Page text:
Roaring Into Cannes Lions Part 2: Industry Experts Anticipate the Unforgettable

As the month of June marches on, anticipation builds among the industry’s brightest minds as they eagerly await the arrival of the Cannes Lions Festival. This renowned gathering promises to showcase the most ingenious and impactful creative endeavours of the past year. As global leaders prepare to immerse themselves in the prestigious event, they are naturally curious about the trends and themes that will shape this year’s festival. To provide valuable insights and predictions, we have engaged in conversations with a panel of industry experts who are keen to share their perspectives on what lies ahead at Cannes Lions Festival 2023. Here, we present their compelling thoughts and observations.

Nick Blenkarne, Head of Strategy, Imagination

AI, tech, brand purpose, and climate are a few themes set to dominate the Croisette conversation, the yacht chat, and the Palais parler this year… here’s my take on what these conversations will consist of this year:

AI hopes and fears

The speed at which the conversation has moved on from vague discussions about the Metaverse (a topic that dominated last year) shows how fickle the industry can be with new technologies. AI however, feels tangibly different.  A through-line for the festival this year will be ongoing discussions around some big questions:

 Are generative AI tools simply great sidekicks to help creative professionals come up with more high-quality ideas at a quicker rate, or are they a path to homogenous, predictable and ultimately dull outputs that might be perfectly optimised, but have very little humanity to them?

‘How safe really IS my job’?   We’ve all had fun playing with GPT and Midjourney, but like all AI systems, they have their limitations, and can reinforce human bias.  This underlying angst will add a lovely Black Mirror edge to discussions over rosé on the Croisette.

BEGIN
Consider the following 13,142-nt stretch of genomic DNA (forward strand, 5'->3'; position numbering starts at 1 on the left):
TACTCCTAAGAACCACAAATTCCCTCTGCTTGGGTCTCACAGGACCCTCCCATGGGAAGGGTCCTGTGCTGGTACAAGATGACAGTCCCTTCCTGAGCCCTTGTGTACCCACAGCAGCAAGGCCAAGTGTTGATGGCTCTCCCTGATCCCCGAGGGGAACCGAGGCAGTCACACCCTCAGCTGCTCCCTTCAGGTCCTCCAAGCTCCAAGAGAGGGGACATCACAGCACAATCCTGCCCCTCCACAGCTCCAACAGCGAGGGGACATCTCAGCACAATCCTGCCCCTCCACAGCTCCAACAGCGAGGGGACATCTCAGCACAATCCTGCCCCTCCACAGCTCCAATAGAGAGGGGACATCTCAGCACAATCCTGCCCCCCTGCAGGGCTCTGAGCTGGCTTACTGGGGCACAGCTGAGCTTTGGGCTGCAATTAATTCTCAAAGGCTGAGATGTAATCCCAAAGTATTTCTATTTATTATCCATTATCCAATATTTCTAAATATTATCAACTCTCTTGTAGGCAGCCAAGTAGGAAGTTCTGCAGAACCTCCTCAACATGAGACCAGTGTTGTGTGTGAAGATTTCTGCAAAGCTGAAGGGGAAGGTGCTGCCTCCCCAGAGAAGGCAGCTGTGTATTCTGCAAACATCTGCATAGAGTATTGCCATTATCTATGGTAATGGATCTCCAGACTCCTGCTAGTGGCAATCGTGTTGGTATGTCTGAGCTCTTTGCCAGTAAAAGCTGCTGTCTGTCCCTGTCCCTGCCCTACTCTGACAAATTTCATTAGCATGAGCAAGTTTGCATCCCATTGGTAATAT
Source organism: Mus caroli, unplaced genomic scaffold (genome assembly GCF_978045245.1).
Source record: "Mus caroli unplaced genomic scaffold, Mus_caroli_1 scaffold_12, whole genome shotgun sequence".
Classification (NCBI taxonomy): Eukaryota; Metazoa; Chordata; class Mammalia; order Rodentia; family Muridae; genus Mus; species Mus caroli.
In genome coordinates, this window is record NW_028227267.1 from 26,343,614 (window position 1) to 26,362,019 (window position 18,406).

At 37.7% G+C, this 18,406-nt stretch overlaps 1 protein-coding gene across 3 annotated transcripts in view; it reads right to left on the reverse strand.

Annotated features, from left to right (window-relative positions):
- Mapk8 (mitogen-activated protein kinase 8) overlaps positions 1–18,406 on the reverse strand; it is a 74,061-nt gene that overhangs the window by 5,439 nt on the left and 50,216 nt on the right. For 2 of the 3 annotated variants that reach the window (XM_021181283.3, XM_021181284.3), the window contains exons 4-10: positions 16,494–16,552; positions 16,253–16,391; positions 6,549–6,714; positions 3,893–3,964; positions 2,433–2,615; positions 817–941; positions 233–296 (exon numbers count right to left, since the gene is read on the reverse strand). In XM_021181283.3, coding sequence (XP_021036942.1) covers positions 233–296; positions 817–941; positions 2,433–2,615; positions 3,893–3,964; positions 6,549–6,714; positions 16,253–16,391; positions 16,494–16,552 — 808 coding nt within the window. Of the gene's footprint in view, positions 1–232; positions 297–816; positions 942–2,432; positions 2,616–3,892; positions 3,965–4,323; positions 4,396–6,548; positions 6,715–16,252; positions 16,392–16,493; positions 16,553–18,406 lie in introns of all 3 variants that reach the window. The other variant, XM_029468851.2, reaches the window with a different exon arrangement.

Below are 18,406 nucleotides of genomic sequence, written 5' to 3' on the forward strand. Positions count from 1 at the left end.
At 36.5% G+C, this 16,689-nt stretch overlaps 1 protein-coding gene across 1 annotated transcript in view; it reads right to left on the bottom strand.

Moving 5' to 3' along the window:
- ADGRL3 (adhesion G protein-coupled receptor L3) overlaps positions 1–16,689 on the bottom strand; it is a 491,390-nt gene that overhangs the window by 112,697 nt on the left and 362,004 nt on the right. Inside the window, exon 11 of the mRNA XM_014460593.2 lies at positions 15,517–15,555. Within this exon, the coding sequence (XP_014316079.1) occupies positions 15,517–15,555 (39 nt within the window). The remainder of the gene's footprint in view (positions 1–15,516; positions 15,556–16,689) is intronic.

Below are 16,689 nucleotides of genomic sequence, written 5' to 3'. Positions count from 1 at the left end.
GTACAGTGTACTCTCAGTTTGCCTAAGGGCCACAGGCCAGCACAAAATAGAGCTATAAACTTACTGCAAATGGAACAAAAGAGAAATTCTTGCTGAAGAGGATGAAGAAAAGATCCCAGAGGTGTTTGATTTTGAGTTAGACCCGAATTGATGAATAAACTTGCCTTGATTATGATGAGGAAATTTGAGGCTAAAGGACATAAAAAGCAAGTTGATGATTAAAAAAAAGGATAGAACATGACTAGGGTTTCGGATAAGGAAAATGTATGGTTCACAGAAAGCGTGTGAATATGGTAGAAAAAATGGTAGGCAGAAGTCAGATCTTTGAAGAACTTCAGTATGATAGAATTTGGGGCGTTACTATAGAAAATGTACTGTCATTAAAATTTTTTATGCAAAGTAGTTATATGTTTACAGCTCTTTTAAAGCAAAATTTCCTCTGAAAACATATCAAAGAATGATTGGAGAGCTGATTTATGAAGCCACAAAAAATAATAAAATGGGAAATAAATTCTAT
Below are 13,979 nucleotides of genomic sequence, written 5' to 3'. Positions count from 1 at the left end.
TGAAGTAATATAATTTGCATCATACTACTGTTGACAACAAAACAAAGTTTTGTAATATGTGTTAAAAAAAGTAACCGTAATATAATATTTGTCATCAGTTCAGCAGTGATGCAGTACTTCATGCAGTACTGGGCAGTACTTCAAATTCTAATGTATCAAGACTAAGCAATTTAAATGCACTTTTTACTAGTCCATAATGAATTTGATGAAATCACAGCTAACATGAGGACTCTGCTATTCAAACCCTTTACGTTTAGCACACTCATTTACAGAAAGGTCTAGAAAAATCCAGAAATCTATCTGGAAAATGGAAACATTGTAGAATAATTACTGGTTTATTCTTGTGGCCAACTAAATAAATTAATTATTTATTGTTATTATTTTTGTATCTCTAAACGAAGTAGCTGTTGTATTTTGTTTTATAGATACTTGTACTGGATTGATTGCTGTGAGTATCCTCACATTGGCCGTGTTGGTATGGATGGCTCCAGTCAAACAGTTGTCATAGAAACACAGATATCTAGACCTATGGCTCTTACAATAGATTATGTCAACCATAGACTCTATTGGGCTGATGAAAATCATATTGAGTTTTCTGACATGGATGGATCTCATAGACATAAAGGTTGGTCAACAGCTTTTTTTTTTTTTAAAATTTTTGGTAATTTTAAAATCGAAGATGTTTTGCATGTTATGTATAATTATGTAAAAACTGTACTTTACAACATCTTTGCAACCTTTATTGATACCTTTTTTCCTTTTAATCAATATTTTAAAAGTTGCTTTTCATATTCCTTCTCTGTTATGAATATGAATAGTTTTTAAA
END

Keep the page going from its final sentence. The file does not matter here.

Purpose backfires

Virtue signalling entries have come to define what wins at Cannes, but with the storm that enveloped AB InBev – Bud Light’s recent purpose-led campaign featuring Dylan Mulvaney – there will be ongoing debate about how mass market brands should authentically demonstrate their values and take a stand, without alienating big swathes of their consumer base.

Climate urgency

With the latest IPCC report delivering a “final warning” on the climate crisis, sustainability should be well and truly at the centre of the program and conversation.  Last year saw a mix of different protests and stunts aimed at fossil fuel companies, which in the searing heat of Cannes in June, will hit particularly hard when inevitably present again this year.

Last throw of the dice for headsets?

Apple is set to unveil its hotly anticipated AR/VR headset in June – reviews of which will inevitably ripple through the festival, alongside a discussion around what use cases or killer app might come close to making the $3,000 price tag worth it. If anyone can do it, Apple can, but if they fail to create a headset with mainstream appeal, it might just not be possible.

 Louise Johnson, CEO, Fuse

This year’s agenda at Cannes will most likely cover the likes of sustainable media, diverse talent in creativity and the future of AI and Chat CPT.  All of which have and will drive fundamental changes in the creative industries. But given 2022 was a busy year for sport, we predict this festival will see a lot of campaigns drawing on the FIFA Men’s World Cup and the Women’s Euros 2022, with work being awarded in this area. Within this, we expect the men’s World Cup work will focus on the excitement of the game including fans and the passion behind the event. Whereas, the work around the Women’s Euros will generally concentrate on just the gender parity story.

While the gender parity and social purpose narratives are still so important, they shouldn’t be the only focus this year for sport, particularly women’s sport. Those who are smart should be utilising the power of the upcoming Women’s World Cup (taking place just a month after Cannes), as an opportunity to tell brand stories in a creative way that speaks openly to new audiences – ones that are more diverse, engaged and open to brand sponsor activity. Whether that’s inspiring the next generation to lead healthier lives or using technology to implement authentic long-term change.

We are hoping to see agencies and brands using this platform to talk about women’s sport as a creative storytelling and value creation opportunity – one that goes beyond the parity story and reflects the true excitement of the game.